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I did something very similar when I started without knowing the program and made really good squat and deadlift gains, I did only some light DB overhead pressing. Then I learnt about this program but didn't follow it. I find that kind of program isn't ideal for the bench press, because there is no direct accessory lift to help it. I think training that way is the reason my bench is so weak today; but it's maybe only me.... Also, there is almost no direct back work (some pull-ups at the end of the program), no rows...Building a strong back sounds a good idea for all the 3 lifts.
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Old Yesterday, 11:41 PM   #9
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Quote:
Originally Posted by Manlet View Post
Good points. I've never really thought about like that. And yes my goal is to be an athlete. I played rugby for most of my life and I'm going to start playing again when I get into the military.
Well, you're 125lbs. Some 225lb Samoan (say, a 14 year old) is going to squash you out there.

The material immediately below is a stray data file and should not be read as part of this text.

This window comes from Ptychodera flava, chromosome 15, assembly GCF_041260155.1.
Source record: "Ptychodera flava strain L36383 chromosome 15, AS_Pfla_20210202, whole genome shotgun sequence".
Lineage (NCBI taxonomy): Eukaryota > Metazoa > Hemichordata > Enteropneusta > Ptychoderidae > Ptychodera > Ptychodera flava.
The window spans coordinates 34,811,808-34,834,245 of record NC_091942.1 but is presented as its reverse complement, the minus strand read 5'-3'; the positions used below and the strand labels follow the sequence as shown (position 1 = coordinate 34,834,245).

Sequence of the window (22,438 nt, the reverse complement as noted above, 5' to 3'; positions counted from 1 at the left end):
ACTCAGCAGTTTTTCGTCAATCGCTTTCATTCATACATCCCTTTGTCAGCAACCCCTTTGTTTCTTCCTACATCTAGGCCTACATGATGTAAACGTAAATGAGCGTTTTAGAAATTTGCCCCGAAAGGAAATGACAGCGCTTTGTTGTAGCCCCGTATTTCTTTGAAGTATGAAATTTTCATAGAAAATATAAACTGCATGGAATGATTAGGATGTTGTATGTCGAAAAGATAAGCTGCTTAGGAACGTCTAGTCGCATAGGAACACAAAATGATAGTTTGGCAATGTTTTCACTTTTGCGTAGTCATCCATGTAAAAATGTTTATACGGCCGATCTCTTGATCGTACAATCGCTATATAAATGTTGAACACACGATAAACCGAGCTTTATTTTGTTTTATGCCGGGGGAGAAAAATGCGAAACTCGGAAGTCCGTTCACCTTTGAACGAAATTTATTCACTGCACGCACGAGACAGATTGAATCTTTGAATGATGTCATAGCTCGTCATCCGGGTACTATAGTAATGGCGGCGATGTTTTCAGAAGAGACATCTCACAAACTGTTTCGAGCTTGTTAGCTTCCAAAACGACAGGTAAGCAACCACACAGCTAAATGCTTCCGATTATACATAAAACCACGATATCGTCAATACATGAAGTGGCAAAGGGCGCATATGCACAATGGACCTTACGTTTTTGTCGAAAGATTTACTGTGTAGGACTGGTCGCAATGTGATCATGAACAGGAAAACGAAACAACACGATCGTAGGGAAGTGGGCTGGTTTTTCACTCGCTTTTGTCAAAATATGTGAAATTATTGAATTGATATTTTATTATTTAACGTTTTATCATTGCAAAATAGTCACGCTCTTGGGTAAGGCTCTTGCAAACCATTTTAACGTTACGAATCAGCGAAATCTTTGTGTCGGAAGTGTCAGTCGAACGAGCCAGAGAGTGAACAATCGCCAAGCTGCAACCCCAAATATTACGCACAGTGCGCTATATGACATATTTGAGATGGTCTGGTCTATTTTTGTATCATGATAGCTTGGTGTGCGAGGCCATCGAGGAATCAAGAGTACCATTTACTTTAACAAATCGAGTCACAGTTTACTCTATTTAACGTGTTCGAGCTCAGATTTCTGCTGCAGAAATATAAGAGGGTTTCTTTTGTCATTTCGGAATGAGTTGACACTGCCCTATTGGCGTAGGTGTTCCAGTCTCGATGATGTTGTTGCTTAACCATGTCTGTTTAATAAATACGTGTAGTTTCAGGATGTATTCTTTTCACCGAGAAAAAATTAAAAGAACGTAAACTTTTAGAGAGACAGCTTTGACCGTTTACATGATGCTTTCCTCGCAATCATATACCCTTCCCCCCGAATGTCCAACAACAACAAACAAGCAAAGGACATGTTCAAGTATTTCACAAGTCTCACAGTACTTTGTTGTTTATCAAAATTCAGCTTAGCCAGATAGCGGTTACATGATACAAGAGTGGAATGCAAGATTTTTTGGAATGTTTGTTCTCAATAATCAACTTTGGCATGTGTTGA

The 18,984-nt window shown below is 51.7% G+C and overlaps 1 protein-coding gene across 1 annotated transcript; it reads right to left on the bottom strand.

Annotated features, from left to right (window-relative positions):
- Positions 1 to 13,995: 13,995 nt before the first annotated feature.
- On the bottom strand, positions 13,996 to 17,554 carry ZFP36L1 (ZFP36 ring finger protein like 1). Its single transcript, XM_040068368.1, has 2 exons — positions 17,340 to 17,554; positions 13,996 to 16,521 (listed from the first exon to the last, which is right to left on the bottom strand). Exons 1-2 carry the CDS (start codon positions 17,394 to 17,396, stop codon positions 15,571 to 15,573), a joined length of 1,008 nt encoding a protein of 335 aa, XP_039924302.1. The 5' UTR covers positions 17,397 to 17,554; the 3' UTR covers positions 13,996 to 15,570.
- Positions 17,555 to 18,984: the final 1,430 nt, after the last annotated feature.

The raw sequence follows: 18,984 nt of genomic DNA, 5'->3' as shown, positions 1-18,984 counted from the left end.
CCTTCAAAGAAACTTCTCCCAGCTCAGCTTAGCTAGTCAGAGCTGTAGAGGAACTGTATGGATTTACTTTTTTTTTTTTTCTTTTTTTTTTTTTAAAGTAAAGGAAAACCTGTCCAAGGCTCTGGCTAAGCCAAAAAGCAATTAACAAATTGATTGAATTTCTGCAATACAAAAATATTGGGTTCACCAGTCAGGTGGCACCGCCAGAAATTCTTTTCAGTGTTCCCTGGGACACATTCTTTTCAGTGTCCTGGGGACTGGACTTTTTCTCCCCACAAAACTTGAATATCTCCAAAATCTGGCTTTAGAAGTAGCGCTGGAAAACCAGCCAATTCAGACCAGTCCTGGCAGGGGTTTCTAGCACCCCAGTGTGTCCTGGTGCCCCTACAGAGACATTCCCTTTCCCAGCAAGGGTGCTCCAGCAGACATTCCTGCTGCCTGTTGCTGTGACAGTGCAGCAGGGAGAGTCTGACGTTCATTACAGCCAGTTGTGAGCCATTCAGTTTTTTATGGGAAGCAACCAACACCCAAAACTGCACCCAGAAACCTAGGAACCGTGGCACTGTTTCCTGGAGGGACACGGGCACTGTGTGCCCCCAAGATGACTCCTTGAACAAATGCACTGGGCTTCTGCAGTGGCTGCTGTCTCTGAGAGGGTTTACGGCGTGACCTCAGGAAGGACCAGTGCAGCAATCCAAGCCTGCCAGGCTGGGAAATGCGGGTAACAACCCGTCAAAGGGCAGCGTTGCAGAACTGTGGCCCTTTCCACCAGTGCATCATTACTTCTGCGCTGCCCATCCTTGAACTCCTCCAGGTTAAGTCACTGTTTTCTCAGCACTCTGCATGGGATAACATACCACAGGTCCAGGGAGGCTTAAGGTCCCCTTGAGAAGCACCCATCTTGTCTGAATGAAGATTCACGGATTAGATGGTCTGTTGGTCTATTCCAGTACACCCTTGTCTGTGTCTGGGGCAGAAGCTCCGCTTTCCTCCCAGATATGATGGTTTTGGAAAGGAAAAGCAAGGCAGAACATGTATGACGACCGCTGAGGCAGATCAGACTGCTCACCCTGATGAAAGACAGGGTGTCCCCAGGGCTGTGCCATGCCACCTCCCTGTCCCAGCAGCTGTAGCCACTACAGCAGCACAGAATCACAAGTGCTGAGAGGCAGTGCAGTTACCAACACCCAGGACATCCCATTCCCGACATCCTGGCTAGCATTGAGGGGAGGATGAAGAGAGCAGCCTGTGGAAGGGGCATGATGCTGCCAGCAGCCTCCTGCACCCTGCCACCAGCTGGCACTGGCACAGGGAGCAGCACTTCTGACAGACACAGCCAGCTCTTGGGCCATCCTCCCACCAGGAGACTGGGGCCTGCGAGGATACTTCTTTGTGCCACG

I would suggest doing vanilla SS for 12 weeks, then take a week off and see where you are. Where you are I would hope is a minimum of work sets squat 225, bench 175, deadlift 275, or something like that, and a bodyweight of 165, with your waist being bigger than your chest as a good measure of having put on more muscle than fat in that time.

Everyone wants a special programme just for them. Later you may need that, in the beginning you don't.

Give it 12 weeks. One of the problems with SS is that it's open-ended. Nobody wants to start a race when they don't know how far they'll have to go. So give it 12 weeks. You've got a long life ahead of you, so long as the programme doesn't permanently injure you, you can try lots of things in that time.
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Old Yesterday, 11:44 PM   #10
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Quote:
Originally Posted by Dray View Post
* Too much lower body work, relative to upper body.
Rugby.



Quote:
* Not enough benching (of whatever kind) per week to keep the bench moving beyond a point.
Yes, because everyone forgets to microload. Still, even with 5lb jumps, most will get from "doesn't bench at all" to benching their (new, and higher) bodyweight in less than 12 weeks. Starting strength. It's a start.